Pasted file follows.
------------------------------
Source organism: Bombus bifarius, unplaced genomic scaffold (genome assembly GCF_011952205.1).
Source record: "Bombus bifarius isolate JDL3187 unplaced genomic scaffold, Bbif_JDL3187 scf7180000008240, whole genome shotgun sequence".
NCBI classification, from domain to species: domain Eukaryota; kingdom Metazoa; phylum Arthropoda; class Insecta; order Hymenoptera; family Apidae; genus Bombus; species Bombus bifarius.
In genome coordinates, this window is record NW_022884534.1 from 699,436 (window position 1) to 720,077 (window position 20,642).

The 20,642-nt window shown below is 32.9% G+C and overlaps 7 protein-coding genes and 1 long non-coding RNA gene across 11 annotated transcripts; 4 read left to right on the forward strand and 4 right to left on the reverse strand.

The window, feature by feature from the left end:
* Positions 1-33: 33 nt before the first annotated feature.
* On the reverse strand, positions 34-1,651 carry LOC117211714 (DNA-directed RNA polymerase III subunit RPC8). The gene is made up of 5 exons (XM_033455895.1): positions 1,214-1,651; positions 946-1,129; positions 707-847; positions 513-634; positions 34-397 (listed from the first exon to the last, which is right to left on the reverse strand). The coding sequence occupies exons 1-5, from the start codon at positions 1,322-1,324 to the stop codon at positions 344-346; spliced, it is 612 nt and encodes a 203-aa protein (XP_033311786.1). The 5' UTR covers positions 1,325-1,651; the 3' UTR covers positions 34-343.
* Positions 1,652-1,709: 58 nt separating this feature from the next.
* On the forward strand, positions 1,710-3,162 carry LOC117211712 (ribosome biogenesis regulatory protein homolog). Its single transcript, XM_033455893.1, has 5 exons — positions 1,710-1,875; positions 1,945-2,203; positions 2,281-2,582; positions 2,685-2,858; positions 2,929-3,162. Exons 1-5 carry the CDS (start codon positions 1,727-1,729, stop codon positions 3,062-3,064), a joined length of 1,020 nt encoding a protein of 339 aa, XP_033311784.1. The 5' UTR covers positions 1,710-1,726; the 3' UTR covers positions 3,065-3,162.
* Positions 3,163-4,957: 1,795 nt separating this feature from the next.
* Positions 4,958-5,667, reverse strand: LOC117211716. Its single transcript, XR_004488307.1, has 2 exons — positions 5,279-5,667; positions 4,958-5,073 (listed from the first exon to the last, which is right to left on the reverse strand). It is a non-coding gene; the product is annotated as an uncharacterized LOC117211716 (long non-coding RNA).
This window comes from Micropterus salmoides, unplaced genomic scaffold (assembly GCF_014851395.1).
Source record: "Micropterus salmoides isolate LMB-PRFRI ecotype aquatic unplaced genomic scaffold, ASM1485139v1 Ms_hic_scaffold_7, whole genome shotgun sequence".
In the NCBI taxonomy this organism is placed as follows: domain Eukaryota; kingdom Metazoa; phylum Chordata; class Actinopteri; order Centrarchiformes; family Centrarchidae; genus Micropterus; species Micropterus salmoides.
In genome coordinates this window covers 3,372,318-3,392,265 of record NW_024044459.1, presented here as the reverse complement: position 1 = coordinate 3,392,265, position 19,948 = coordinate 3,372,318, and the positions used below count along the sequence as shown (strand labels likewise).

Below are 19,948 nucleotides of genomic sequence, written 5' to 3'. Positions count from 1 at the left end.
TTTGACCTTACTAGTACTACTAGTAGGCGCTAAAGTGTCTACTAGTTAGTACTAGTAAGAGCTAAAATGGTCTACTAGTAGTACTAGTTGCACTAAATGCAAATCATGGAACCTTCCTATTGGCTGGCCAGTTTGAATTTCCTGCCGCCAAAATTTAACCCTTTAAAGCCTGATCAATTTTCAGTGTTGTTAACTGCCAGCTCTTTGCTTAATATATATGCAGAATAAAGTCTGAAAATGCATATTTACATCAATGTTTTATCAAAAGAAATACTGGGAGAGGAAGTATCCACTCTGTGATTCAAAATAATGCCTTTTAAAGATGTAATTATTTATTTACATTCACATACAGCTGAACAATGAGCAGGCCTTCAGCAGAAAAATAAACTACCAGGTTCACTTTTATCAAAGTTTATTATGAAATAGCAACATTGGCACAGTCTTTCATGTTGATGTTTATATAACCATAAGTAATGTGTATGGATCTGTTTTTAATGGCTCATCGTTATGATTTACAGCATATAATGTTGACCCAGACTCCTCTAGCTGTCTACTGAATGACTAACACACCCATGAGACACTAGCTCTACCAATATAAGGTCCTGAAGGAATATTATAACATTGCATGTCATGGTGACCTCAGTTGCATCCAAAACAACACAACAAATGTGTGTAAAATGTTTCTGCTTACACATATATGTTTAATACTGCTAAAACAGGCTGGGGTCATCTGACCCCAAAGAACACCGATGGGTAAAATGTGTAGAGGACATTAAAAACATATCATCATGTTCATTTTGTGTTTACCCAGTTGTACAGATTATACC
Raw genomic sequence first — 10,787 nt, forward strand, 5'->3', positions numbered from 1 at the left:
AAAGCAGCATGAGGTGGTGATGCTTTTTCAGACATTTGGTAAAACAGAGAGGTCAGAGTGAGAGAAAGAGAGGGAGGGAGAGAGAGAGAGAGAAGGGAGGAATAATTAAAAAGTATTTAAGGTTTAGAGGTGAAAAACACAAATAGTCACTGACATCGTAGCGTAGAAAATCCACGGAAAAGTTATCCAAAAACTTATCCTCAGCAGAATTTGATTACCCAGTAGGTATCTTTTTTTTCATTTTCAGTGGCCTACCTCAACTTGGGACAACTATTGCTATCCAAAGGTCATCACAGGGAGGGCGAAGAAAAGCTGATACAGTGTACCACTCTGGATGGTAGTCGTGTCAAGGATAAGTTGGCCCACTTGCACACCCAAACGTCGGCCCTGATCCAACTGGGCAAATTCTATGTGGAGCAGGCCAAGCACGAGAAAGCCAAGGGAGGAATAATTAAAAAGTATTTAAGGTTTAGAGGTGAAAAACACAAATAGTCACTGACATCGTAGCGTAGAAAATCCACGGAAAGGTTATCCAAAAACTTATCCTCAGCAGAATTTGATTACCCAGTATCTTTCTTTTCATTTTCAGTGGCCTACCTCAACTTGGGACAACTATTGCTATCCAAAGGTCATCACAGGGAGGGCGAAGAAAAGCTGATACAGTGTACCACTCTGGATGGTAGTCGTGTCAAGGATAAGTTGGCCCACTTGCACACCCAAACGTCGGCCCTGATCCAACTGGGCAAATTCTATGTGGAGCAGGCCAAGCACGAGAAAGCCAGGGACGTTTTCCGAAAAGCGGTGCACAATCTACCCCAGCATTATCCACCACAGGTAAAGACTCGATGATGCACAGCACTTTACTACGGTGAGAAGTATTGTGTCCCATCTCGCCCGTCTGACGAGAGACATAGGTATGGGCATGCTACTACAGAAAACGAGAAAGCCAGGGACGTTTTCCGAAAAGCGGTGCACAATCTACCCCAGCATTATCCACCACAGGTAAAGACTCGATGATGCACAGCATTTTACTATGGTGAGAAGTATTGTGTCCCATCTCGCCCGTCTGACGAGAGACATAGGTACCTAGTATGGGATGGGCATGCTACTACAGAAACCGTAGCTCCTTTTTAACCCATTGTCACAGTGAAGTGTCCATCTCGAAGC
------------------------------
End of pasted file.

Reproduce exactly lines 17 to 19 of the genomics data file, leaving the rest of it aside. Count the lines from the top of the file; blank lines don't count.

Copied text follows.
Below are 19,948 nucleotides of genomic sequence, written 5' to 3'. Positions count from 1 at the left end.
TTTGACCTTACTAGTACTACTAGTAGGCGCTAAAGTGTCTACTAGTTAGTACTAGTAAGAGCTAAAATGGTCTACTAGTAGTACTAGTTGCACTAAATGCAAATCATGGAACCTTCCTATTGGCTGGCCAGTTTGAATTTCCTGCCGCCAAAATTTAACCCTTTAAAGCCTGATCAATTTTCAGTGTTGTTAACTGCCAGCTCTTTGCTTAATATATATGCAGAATAAAGTCTGAAAATGCATATTTACATCAATGTTTTATCAAAAGAAATACTGGGAGAGGAAGTATCCACTCTGTGATTCAAAATAATGCCTTTTAAAGATGTAATTATTTATTTACATTCACATACAGCTGAACAATGAGCAGGCCTTCAGCAGAAAAATAAACTACCAGGTTCACTTTTATCAAAGTTTATTATGAAATAGCAACATTGGCACAGTCTTTCATGTTGATGTTTATATAACCATAAGTAATGTGTATGGATCTGTTTTTAATGGCTCATCGTTATGATTTACAGCATATAATGTTGACCCAGACTCCTCTAGCTGTCTACTGAATGACTAACACACCCATGAGACACTAGCTCTACCAATATAAGGTCCTGAAGGAATATTATAACATTGCATGTCATGGTGACCTCAGTTGCATCCAAAACAACACAACAAATGTGTGTAAAATGTTTCTGCTTACACATATATGTTTAATACTGCTAAAACAGGCTGGGGTCATCTGACCCCAAAGAACACCGATGGGTAAAATGTGTAGAGGACATTAAAAACATATCATCATGTTCATTTTGTGTTTACCCAGTTGTACAGATTATACC
Raw genomic sequence first — 10,787 nt, forward strand, 5'->3', positions numbered from 1 at the left: